USCG Statement

In a conversation with a USCG CPO, I was told that the crews of vessels at anchorage in US inland waterways are prohibited from performing any work on the vessel (chipping, painting, washing, etc.)

Have any of you seasoned mariners ever heard of such a rule, reg, or law?

Never. Check the source.

I wouldn’t let paint chips or other debris fall in the water but I’ve never heard that you can’t do any work.


I would like to think the USCG have much more on their plate than looking for some rust and a few paint chips in the water.

Do you think this is worthy of the Coast Guard’s time:


Chief Petty Officer in the USCG is the source.

EPA Vessel General Permit (VGP) which USCG enforces is the source of that. You can do the work, but you must document proper disposal of the scale and have countermeasures in place to prevent it from entering the water and surrounding environment.

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I vaguely remember something during the late 1990’s about not washing the exterior of the vessel in Mobil Bay or the I.C.W around there. Maybe in the Florida Panhandle too? What region were you in when the chief petty officer told you this?

St. Louis

It was over 20 years ago for me but what I recall from Mobile & the panhandle it was no washing down period, it didn’t matter if you were at anchorage or underway. I guess rich people in expensive waterfront houses didn’t like the idea of dirty boat scum getting into their water. Once west bound heading toward the Missigo into the Mississippi Sound it was business as usual though. I don’t remember anything about chipping & grinding restrictions but the boats I worked on never accumulated any rust due to the daily (illegally sometimes) rinse downs with the garden hose. I don’t recall seeing any rusty inland pushboats.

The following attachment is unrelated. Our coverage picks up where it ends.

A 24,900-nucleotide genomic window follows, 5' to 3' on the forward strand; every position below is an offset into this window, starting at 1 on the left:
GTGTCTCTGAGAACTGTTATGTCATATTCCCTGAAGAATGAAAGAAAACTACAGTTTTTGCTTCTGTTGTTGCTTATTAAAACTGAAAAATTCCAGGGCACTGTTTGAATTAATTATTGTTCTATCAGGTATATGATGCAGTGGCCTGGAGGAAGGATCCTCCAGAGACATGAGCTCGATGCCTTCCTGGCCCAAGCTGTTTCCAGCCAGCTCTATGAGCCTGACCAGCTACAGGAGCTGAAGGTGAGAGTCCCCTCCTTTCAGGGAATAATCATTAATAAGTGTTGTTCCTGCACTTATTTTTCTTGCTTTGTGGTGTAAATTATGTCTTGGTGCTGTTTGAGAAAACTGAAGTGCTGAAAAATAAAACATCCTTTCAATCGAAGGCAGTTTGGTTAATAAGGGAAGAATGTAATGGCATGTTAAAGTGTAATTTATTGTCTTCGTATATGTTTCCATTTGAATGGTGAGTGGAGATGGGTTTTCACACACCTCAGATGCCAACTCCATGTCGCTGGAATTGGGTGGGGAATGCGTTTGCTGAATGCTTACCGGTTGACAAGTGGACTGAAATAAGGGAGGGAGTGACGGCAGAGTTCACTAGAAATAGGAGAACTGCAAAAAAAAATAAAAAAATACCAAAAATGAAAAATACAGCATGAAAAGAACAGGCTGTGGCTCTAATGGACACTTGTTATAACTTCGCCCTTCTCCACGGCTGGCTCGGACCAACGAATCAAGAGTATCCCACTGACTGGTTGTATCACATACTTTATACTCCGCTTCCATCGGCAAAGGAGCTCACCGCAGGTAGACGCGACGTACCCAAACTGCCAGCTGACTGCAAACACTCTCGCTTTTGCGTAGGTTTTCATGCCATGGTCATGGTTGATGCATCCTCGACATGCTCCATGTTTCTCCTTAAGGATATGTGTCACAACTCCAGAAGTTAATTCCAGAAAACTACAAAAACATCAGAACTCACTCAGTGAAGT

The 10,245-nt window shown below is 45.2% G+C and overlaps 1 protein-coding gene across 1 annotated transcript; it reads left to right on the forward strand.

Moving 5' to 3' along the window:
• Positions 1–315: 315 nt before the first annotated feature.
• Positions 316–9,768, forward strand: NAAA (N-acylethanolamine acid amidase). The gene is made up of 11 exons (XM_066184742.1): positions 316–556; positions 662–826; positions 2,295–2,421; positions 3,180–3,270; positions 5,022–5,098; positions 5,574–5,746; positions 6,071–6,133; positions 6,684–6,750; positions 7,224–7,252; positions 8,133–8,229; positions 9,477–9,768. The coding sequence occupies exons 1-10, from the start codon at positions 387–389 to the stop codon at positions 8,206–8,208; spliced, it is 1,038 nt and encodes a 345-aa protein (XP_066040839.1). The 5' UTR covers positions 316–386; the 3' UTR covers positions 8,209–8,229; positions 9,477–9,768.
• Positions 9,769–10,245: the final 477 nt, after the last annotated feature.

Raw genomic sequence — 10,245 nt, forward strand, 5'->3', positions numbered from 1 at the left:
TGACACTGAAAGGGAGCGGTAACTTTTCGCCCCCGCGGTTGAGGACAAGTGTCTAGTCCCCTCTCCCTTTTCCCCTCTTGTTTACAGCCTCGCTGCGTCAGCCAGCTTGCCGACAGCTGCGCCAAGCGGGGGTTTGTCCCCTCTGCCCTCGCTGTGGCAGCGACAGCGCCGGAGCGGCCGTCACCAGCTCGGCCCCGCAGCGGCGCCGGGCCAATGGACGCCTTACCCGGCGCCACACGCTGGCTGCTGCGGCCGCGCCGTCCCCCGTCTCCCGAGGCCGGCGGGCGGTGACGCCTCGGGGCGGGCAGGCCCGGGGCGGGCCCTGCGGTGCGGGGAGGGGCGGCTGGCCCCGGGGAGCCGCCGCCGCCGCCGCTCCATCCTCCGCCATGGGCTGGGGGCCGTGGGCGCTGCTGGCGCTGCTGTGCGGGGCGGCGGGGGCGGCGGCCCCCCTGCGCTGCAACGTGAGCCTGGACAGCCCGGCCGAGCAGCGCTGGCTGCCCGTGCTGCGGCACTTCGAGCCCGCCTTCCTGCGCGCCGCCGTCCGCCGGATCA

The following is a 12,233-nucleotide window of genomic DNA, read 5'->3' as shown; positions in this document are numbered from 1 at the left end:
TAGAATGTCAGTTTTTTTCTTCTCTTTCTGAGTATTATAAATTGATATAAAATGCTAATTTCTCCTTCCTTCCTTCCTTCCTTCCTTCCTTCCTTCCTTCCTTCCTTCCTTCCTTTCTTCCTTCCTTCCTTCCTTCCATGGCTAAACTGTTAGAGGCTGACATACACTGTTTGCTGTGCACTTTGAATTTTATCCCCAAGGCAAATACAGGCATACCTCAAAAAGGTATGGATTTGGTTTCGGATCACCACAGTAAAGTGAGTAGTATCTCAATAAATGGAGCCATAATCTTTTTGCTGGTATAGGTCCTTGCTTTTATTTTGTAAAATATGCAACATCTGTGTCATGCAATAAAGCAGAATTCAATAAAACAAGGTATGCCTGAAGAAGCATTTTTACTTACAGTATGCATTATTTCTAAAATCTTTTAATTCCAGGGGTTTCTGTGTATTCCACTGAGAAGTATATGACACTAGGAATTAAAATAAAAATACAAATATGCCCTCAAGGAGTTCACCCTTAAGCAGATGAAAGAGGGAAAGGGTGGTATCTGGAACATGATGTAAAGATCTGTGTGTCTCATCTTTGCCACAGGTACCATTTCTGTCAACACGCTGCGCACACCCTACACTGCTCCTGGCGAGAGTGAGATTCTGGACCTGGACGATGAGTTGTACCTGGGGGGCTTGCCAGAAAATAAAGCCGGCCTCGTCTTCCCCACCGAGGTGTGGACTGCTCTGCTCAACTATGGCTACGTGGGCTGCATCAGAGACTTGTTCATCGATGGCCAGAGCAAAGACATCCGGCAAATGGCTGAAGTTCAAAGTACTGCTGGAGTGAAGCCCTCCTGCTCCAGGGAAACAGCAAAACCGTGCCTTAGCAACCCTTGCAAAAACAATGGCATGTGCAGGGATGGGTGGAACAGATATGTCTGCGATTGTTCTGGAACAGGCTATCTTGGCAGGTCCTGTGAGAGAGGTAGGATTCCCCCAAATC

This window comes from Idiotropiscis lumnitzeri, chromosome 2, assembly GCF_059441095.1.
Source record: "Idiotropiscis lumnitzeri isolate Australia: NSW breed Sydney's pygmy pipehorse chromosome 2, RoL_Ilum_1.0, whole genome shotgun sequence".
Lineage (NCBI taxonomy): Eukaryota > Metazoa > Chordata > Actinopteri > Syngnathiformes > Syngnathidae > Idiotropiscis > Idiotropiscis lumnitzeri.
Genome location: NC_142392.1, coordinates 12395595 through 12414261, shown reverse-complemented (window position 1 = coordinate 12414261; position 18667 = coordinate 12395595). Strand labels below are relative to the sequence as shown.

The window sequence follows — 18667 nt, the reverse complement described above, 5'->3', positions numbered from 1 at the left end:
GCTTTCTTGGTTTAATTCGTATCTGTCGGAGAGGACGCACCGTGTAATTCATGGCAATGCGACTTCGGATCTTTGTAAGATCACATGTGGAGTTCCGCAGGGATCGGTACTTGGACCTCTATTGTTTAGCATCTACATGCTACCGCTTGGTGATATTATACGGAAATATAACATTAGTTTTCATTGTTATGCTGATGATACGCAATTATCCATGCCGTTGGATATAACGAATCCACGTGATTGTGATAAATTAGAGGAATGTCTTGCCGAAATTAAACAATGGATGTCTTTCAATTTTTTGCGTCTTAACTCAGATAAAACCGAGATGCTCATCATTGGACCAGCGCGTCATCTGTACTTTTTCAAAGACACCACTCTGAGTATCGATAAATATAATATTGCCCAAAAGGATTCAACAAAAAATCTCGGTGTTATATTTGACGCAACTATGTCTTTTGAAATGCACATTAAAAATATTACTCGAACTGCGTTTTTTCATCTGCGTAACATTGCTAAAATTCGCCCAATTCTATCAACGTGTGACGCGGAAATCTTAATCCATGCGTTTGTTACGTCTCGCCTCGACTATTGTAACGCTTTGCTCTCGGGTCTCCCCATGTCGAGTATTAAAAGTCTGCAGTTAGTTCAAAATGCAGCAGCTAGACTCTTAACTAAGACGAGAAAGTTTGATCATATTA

You have to check local area regs that can be stacked on top of federal ones. As far as I know, you can do a lot of work as long as mitigation is in place- you capture paint chips. for example. But as far as a washdown, even with fresh water generally a no-no and def. no Ospho or other treatments that you need to rinse.

As an engineer if I am doing work outside on anything that has fluids which can spill, I have to ensure I clean up as well as possible so that even rain won’t put contaminant in the water, One example would be changing out hydraulic hoses. One has to minimize spills and clean up what you do spill, if any

Local harbor regs. In Puget Sound the VTS announces that during darkness anchored vessels are to keep unnecessary noise, and lights to a minimum to avoid conflicts with local residents

One thing I have noticed over the years when the shipyards sandblast, there is a tent over the vessel. Not a practice used earlier in my career. Sand Pebble, I used to run the ditch as a youngster, we had these nasty black gnat looking things that covered the vessel at night. Almost like a scene out of Hitchcock’s “The Birds”, Captain demanded wash down constantly/daily. I think they called them “Sticky Bugs”.

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Yep, we also had love bugs which were bugs stuck together at the tails. Every morning the vessel needed to be rinsed down before the sun cooked the critters to the bulkheads. I worked on pushboats for 1.5 years on the lower Mississippi & from Panama City to Brownsville & never had to chip outside equipment. Fresh water & daily rinsing did magic.